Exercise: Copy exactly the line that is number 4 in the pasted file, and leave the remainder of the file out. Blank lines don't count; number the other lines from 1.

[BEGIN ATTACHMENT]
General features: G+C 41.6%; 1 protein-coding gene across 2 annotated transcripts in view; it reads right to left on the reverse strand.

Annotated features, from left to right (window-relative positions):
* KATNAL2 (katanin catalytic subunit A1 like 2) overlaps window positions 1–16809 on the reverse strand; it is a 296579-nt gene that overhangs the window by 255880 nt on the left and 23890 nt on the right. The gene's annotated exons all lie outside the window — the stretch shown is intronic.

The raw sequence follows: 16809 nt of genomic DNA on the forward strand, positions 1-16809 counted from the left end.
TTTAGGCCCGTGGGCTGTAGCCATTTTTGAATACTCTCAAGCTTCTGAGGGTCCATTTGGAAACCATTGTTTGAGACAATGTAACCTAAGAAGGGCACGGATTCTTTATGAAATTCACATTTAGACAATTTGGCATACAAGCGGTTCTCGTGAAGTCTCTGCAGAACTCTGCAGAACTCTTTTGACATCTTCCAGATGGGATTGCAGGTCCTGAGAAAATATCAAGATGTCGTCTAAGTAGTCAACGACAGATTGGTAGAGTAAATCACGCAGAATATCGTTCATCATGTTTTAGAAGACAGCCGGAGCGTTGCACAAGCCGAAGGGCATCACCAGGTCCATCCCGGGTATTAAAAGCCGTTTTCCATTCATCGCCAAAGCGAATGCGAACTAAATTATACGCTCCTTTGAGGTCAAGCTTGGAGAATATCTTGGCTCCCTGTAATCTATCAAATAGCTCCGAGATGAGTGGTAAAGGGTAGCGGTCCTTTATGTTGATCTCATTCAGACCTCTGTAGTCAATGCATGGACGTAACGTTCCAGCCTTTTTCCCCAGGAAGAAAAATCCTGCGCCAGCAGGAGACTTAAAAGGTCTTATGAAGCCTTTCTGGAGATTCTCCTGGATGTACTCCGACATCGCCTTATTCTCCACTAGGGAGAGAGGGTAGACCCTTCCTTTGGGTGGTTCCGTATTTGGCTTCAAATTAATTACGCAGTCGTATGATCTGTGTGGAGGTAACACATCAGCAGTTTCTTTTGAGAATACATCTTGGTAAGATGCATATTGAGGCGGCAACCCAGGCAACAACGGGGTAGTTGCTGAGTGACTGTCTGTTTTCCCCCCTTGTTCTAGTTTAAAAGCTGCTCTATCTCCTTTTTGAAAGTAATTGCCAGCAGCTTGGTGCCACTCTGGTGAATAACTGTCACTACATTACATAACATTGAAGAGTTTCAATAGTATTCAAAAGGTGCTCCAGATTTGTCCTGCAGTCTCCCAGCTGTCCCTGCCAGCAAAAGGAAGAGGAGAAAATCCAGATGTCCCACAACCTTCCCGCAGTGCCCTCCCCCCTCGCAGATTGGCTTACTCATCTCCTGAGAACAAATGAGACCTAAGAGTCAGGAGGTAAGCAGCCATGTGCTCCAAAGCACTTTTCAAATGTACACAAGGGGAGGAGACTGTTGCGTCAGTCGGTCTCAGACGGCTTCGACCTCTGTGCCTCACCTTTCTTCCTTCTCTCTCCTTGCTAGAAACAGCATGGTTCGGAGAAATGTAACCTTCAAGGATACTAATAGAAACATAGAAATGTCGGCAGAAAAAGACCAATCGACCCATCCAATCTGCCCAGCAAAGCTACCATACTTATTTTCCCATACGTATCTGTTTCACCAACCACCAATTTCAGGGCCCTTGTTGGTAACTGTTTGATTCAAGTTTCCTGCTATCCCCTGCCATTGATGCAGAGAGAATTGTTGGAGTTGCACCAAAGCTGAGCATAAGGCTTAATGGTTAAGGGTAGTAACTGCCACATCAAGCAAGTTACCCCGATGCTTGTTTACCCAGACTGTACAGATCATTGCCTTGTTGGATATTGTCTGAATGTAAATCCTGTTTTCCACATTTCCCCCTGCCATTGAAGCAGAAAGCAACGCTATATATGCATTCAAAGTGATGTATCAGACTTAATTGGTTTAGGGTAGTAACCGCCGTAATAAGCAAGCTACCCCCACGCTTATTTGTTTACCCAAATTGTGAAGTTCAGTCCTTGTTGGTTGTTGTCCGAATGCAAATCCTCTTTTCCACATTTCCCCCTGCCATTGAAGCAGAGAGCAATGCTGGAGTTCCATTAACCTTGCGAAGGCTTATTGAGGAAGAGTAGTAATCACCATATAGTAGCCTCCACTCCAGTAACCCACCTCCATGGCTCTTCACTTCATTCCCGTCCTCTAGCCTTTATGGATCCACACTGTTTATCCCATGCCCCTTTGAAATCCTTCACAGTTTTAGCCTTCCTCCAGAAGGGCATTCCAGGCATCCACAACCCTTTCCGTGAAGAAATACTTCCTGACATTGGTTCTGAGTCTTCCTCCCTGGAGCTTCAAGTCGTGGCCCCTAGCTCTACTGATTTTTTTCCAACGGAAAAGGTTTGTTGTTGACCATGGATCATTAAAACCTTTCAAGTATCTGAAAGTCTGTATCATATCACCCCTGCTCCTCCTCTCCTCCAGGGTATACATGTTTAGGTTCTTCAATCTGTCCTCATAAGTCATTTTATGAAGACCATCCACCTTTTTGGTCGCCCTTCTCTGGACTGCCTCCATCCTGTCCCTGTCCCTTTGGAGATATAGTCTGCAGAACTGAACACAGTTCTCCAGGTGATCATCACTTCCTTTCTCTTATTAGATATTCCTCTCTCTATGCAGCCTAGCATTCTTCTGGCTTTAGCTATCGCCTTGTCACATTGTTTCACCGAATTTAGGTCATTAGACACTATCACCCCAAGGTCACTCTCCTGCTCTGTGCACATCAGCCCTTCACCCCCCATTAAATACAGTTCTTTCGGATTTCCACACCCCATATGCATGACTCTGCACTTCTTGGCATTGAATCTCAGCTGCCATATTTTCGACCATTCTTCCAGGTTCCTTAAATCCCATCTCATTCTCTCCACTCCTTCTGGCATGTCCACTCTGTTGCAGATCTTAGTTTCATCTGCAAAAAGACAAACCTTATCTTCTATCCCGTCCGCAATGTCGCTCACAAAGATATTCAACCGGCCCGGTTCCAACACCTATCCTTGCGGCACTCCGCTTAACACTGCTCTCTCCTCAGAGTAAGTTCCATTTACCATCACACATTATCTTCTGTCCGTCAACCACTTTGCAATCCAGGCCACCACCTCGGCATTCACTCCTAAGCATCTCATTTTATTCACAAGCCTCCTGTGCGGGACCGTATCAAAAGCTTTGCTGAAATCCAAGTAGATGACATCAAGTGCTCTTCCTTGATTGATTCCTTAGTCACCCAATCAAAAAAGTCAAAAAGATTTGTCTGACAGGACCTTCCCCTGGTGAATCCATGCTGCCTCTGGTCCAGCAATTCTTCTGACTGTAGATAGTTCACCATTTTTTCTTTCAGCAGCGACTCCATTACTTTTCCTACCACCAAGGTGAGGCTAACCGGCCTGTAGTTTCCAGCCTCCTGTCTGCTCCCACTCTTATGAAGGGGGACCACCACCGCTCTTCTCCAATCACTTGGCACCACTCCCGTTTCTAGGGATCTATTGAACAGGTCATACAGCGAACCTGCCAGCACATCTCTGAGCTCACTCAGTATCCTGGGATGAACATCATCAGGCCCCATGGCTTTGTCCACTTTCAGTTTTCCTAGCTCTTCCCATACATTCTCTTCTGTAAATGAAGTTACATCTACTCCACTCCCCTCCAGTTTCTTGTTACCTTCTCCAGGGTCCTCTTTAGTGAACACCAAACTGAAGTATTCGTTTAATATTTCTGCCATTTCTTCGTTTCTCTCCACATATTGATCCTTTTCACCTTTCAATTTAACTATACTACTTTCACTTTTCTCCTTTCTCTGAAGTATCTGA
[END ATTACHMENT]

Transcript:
The raw sequence follows: 16809 nt of genomic DNA on the forward strand, positions 1-16809 counted from the left end.